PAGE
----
Lainz Angels of Death – four nurses systematically murder hundreds of patients in Vienna hospital
// September 22nd, 2016 // Serial Killers
Beginning in 1983, a series of crimes occurred in Vienna, Austria that Chancellor Franz Vranitzky called “the most brutal and gruesome crime in Austria’s history”. The crimes took place within the walls of the Lainz General Hospital and would prove so horrifying, the four nurses who committed them would come to be known as The Angels of Death. Together, for seven years between 1983 and 1989, they killed scores of people.
Waltraud Wagner kills 77-year-old woman to “ease her pain”
23-year-old Waltraud Wagner worked the graveyard shift at Lainz General Hospital, a picturesque facility fixed into the side of a hill next to the Vienna Woods. With over 2,000 staff members watching over patients, Lainz was the fourth largest medical facility in Vienna and considered one of the premiere hospitals in Austria.
Wagner worked in Pavilion V, an area of the hospital reserved for difficult cases – older patients who were unruly, mentally ill, or otherwise required special attention. It was in Pavilion V during the Spring of 1983 where a 77-year-old woman reportedly asked Wagner to end her life. Wagner complied, injecting a lethal dose of morphine into the woman’s arm. She would later confess that it was at that moment she discovered that holding the power of life and death in her hands was intoxicating. She began killing more patients.
Wagner recruits the Angels of Death
Wagner was charismatic, charming, and manipulative. Using her natural-born leadership abilities, she awakened the sadistic instincts in three other nurses by recruiting them to assist in her murderous spree. First to join the deadly alliance was 19-year-old Maria Gruber, a nursing school dropout and single mother. Next was 21-year-old Irene Leidolf, a married woman who sought any means available to stay away from home. The last nurse recruited was 43-year-old Stephanija Meyer, a divorced grandmother who had recently immigrated from Yugoslavia. Together the four women turned the nurses ward into their own lethal concentration camp.
The Angels of Death systematically murder elderly patients in Lainz
In the beginning, the Angels of Death killed patients with overdoses of morphine, insulin, and tranquilizers. The slightest annoyance from a patient could trigger their wrath – a patient that snored too loud, complained too often, soiled the bed, refused medication, or buzzed the nurse’s station for assistance would find their names placed on a kill list for extermination the following night. According to trial testimony, Wagner would loudly announce, “This one gets a ticket to God.”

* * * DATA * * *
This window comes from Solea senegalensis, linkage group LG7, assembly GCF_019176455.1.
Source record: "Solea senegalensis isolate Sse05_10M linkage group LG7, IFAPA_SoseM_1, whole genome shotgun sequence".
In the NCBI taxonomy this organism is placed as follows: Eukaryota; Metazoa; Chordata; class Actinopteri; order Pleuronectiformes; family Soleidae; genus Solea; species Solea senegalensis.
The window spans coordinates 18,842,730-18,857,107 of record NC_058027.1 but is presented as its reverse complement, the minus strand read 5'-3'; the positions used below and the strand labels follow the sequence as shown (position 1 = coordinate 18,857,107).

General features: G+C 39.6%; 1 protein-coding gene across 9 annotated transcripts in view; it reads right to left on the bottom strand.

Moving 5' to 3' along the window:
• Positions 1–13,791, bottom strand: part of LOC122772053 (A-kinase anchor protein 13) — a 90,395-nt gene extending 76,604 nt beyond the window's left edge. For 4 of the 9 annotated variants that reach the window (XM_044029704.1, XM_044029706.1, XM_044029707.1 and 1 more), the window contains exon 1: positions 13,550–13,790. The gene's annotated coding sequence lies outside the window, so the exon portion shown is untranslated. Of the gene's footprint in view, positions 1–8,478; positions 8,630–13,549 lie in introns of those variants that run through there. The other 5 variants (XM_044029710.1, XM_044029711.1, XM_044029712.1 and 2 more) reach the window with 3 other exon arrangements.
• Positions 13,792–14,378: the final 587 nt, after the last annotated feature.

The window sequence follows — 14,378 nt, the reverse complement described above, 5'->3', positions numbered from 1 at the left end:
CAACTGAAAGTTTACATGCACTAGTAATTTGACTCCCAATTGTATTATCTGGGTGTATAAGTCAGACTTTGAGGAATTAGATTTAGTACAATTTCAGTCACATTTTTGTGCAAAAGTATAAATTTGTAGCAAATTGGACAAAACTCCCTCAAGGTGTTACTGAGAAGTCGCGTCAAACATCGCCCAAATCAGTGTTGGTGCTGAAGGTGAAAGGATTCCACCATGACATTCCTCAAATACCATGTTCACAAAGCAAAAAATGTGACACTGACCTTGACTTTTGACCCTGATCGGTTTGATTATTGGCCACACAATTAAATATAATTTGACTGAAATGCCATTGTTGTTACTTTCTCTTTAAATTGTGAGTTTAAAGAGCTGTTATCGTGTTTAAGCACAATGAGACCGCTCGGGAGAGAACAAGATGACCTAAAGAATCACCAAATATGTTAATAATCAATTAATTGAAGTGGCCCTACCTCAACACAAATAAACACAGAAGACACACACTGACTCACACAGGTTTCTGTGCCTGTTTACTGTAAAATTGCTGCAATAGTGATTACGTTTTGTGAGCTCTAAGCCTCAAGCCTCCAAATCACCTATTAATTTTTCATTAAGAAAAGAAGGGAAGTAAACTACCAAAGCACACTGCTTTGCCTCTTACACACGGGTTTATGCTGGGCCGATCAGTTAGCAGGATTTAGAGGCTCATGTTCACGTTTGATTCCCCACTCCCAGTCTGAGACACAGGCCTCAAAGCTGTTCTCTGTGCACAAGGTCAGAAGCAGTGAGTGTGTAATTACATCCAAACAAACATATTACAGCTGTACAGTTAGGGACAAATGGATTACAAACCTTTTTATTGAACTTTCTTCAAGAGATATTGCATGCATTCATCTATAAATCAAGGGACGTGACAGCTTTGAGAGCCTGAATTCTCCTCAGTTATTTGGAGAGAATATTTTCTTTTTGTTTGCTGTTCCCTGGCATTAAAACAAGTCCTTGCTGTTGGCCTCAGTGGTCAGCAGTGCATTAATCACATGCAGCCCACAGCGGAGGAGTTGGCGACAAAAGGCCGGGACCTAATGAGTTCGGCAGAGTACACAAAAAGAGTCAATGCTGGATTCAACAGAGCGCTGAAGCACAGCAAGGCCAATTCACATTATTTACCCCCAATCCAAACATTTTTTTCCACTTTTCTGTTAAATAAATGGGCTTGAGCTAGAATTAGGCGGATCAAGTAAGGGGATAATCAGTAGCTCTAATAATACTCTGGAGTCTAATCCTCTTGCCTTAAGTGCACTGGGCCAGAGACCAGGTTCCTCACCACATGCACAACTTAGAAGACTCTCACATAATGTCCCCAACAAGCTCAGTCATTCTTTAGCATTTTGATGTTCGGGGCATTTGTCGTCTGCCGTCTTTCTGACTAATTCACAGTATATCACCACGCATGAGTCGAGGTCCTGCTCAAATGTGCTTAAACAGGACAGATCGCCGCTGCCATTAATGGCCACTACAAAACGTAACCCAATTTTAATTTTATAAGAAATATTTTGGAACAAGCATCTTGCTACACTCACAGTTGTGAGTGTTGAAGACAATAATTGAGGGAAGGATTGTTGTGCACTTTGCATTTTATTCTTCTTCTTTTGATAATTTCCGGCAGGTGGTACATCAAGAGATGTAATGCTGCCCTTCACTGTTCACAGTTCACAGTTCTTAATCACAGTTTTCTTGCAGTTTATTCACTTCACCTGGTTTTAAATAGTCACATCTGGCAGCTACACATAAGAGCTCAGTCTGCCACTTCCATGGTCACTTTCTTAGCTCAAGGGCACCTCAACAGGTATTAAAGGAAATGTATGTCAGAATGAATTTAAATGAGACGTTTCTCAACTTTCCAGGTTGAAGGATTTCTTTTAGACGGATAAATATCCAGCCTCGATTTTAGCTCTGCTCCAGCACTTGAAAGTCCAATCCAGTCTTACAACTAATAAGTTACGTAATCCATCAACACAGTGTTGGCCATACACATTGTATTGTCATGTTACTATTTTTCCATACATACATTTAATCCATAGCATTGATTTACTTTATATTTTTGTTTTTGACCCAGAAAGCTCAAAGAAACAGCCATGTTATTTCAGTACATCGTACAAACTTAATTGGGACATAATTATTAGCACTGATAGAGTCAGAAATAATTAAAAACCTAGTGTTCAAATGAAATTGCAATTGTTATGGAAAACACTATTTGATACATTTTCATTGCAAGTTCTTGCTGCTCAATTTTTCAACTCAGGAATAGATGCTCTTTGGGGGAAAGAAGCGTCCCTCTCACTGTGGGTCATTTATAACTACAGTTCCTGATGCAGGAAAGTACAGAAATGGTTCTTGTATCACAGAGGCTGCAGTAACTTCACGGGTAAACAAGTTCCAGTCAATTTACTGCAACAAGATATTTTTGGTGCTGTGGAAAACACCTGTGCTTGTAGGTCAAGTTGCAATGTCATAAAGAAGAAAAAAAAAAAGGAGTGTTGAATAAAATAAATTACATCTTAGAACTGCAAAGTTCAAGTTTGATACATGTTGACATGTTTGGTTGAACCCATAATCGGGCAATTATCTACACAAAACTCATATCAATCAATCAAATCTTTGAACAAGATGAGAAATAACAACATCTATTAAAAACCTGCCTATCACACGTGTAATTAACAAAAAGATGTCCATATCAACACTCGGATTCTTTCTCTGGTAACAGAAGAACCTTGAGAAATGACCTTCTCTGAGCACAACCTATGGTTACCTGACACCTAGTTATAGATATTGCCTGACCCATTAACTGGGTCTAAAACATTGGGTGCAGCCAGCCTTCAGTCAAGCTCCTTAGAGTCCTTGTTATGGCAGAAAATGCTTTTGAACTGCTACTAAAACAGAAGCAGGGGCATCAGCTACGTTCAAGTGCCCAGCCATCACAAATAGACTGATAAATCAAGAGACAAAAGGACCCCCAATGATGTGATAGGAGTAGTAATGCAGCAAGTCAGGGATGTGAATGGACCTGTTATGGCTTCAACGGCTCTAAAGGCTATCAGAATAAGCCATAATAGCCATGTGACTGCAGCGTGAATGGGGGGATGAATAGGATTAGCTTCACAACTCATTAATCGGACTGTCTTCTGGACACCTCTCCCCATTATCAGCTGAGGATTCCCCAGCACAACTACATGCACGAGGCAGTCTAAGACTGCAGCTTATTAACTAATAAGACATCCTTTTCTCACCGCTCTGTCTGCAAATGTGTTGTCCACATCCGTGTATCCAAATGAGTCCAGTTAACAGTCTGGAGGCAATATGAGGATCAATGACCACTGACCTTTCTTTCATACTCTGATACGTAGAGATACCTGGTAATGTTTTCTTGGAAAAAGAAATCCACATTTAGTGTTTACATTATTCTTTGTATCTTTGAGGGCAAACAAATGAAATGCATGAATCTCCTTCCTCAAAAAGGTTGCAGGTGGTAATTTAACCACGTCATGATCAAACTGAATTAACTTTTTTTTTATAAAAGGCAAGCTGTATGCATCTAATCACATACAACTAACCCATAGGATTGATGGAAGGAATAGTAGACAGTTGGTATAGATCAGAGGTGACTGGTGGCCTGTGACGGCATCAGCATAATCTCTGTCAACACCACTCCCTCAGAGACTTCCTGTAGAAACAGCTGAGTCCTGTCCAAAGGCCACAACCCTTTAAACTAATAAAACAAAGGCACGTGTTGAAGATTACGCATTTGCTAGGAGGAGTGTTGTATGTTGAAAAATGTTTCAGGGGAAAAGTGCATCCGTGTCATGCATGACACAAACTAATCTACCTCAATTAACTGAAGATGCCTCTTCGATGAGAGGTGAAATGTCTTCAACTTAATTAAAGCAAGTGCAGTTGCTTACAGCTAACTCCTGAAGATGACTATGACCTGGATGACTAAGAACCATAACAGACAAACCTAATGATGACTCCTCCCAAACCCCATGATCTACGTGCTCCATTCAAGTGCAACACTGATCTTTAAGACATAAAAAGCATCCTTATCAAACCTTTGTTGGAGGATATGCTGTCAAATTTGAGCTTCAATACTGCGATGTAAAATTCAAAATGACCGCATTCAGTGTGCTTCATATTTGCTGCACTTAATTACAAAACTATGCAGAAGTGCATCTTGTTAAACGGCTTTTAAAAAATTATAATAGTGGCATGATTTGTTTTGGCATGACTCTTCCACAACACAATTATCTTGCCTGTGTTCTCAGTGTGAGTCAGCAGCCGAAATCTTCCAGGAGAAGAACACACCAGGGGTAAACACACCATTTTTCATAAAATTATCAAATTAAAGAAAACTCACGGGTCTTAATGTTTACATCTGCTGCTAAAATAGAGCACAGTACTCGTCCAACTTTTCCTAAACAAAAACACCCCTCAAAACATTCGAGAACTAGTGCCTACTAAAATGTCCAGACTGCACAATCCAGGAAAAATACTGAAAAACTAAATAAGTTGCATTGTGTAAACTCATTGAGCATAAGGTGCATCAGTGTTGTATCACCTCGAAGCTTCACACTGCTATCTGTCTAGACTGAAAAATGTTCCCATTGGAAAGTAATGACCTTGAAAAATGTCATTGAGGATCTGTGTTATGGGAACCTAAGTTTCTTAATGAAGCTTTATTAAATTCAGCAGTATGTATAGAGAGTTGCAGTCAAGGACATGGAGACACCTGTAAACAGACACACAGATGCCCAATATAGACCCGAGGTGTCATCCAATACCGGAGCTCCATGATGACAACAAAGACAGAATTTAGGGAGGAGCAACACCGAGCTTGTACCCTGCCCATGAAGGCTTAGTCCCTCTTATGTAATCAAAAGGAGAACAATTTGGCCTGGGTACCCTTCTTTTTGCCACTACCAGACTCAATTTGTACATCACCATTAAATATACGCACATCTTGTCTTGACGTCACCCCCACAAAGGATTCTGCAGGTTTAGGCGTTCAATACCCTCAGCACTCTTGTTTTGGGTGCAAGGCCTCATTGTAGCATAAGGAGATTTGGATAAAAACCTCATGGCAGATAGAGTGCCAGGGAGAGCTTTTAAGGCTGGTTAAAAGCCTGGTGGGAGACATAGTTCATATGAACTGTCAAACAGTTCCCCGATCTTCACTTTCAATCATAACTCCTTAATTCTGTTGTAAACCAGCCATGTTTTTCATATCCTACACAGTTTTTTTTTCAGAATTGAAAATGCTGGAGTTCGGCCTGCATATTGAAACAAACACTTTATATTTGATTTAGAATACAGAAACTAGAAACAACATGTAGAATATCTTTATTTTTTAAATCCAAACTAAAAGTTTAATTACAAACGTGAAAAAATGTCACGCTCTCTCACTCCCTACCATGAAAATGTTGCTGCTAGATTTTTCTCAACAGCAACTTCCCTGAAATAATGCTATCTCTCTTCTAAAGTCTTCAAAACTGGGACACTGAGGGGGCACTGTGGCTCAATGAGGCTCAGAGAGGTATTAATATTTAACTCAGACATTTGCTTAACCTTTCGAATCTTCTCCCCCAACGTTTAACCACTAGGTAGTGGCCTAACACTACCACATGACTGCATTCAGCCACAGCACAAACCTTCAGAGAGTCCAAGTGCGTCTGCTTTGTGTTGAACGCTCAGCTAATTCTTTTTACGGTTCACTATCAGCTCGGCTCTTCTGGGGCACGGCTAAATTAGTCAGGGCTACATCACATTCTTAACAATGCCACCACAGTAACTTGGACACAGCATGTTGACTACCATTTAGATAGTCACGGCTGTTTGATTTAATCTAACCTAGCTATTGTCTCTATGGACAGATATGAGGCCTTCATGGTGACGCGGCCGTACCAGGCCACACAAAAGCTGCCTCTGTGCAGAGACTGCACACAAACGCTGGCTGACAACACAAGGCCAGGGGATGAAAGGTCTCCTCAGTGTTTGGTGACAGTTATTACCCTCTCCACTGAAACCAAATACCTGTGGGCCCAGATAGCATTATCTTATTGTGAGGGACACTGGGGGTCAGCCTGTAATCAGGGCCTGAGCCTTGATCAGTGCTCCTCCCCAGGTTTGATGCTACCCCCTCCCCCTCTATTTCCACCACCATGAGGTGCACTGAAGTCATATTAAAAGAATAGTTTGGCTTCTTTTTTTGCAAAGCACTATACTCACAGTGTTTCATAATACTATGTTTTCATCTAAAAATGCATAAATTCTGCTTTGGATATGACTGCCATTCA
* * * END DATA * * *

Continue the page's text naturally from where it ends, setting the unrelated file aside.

Soon, killing the patients was not enough. The Angels of Death wanted to see their victims gasping for their lives. One nurse would hold the patient’s head while another pinched the victim’s nose. Then the patient’s tongue was held down with a stick and water poured into the victim’s mouth until they drowned. Although they admitted to enjoying the sight of the patient’s grievous struggle, there was a logic to their method too. Since the lungs of elderly patients frequently fill with water, the “water routine” would make it difficult to determine the true cause of death.
The Death Pavilion
By 1988, five years after the murders began, the hospital suspected something was amiss and rumors surfaced that a killer was at large in Pavilion V. Workers began to call the area the “Death Pavilion”. In April 1989, the killings continued and Dr. Xavier Pesendorfer was suspended for failing to launch a timely investigation into the unusual number of deaths in his wing.
Nurses caught after bar patron overhears them bragging about their escapades
It was routine for the four women to stop by a local bar after work for a few drinks. Together they would cackle about the day’s events, a victim’s convulsive struggle to breathe or an unusual dying expression on a patient’s face.
In February 1989, a doctor inside the bar overhead the women giggling about their latest murder, an elderly woman named Julia Drapal. Julia had refused her medicine and paid the ultimate price for angering the nurses.
The doctor took his story to the police and the four nurses were arrested on April 7, 1989.
The Angels of Death trial
The Angels of Death trial was a simple affair. Together the four women confessed to 49 murders over six years. Wagner freely confessed to 39 of her own saying:
“The ones who got on my nerves were given a free bed with the good Lord.”
The other three nurses were quick to point fingers at Wagner, pinning the majority of deaths on her. The women were convicted in March 1991, nearly ten years after their murderous rampage began. Wagner was convicted of 15 murders, 17 attempted murders, and two counts of assault and given life in prison. Leidolf was convicted of 5 murders and sentenced to life in prison. Mayer was convicted of manslaughter and attempted murder and sentenced to 20 years in prison. Gruber was convicted of manslaughter and attempted murder and sentenced to 15 years in prison.
How many died at the hands of the Angels of Death?
Although the women confessed to 49 murders, Alois Stacher, head of Vienna’s Health Department, told reporters that Irene Leidolf had once told him she thought they had killed at least 100 elderly patients in Lainz. Today the unofficial count is believed to number at least 200 and possibly as high as 300.
The Angels of Death are released from prison
In Austria, life in prison is considered too harsh. Mayer and Gruber were released from prison after only a few years. In April 2008, Wagner and Leidolf were also released. The four women have since changed their names and are presumed to be living in Austria under aliases.
Sources: Wikipedia, Murderpedia, The Guardian, CBS News, Body Report, Health Psychology Consultancy, NBC News
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